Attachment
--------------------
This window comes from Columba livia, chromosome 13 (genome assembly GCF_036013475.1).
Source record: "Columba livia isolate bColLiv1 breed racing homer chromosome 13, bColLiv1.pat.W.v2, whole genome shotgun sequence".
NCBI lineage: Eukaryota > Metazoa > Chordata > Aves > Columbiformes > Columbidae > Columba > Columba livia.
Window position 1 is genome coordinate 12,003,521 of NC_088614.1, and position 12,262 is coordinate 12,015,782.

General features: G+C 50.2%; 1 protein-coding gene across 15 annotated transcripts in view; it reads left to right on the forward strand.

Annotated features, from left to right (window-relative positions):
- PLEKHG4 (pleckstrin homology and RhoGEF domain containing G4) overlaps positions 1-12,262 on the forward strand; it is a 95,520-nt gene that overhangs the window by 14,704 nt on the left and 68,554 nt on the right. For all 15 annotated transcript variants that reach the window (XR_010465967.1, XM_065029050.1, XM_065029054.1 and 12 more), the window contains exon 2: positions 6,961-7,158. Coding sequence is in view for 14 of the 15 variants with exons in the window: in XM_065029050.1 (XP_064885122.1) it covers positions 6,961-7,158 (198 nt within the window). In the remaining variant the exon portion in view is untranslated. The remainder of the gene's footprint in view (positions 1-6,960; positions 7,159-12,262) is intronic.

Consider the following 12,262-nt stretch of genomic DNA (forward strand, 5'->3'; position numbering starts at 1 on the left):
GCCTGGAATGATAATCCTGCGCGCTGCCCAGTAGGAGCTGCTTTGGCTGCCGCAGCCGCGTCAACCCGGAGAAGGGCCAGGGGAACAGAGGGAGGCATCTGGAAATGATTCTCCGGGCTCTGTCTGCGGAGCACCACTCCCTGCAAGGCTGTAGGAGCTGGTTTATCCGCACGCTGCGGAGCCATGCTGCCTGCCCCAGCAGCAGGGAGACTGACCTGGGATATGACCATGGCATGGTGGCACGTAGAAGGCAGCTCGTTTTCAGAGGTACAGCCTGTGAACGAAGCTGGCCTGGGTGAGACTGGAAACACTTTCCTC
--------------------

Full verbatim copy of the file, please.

This window comes from Columba livia, chromosome 13 (genome assembly GCF_036013475.1).
Source record: "Columba livia isolate bColLiv1 breed racing homer chromosome 13, bColLiv1.pat.W.v2, whole genome shotgun sequence".
NCBI lineage: Eukaryota > Metazoa > Chordata > Aves > Columbiformes > Columbidae > Columba > Columba livia.
Window position 1 is genome coordinate 12,003,521 of NC_088614.1, and position 12,262 is coordinate 12,015,782.

General features: G+C 50.2%; 1 protein-coding gene across 15 annotated transcripts in view; it reads left to right on the forward strand.

Annotated features, from left to right (window-relative positions):
- PLEKHG4 (pleckstrin homology and RhoGEF domain containing G4) overlaps positions 1-12,262 on the forward strand; it is a 95,520-nt gene that overhangs the window by 14,704 nt on the left and 68,554 nt on the right. For all 15 annotated transcript variants that reach the window (XR_010465967.1, XM_065029050.1, XM_065029054.1 and 12 more), the window contains exon 2: positions 6,961-7,158. Coding sequence is in view for 14 of the 15 variants with exons in the window: in XM_065029050.1 (XP_064885122.1) it covers positions 6,961-7,158 (198 nt within the window). In the remaining variant the exon portion in view is untranslated. The remainder of the gene's footprint in view (positions 1-6,960; positions 7,159-12,262) is intronic.

Consider the following 12,262-nt stretch of genomic DNA (forward strand, 5'->3'; position numbering starts at 1 on the left):
GCCTGGAATGATAATCCTGCGCGCTGCCCAGTAGGAGCTGCTTTGGCTGCCGCAGCCGCGTCAACCCGGAGAAGGGCCAGGGGAACAGAGGGAGGCATCTGGAAATGATTCTCCGGGCTCTGTCTGCGGAGCACCACTCCCTGCAAGGCTGTAGGAGCTGGTTTATCCGCACGCTGCGGAGCCATGCTGCCTGCCCCAGCAGCAGGGAGACTGACCTGGGATATGACCATGGCATGGTGGCACGTAGAAGGCAGCTCGTTTTCAGAGGTACAGCCTGTGAACGAAGCTGGCCTGGGTGAGACTGGAAACACTTTCCTC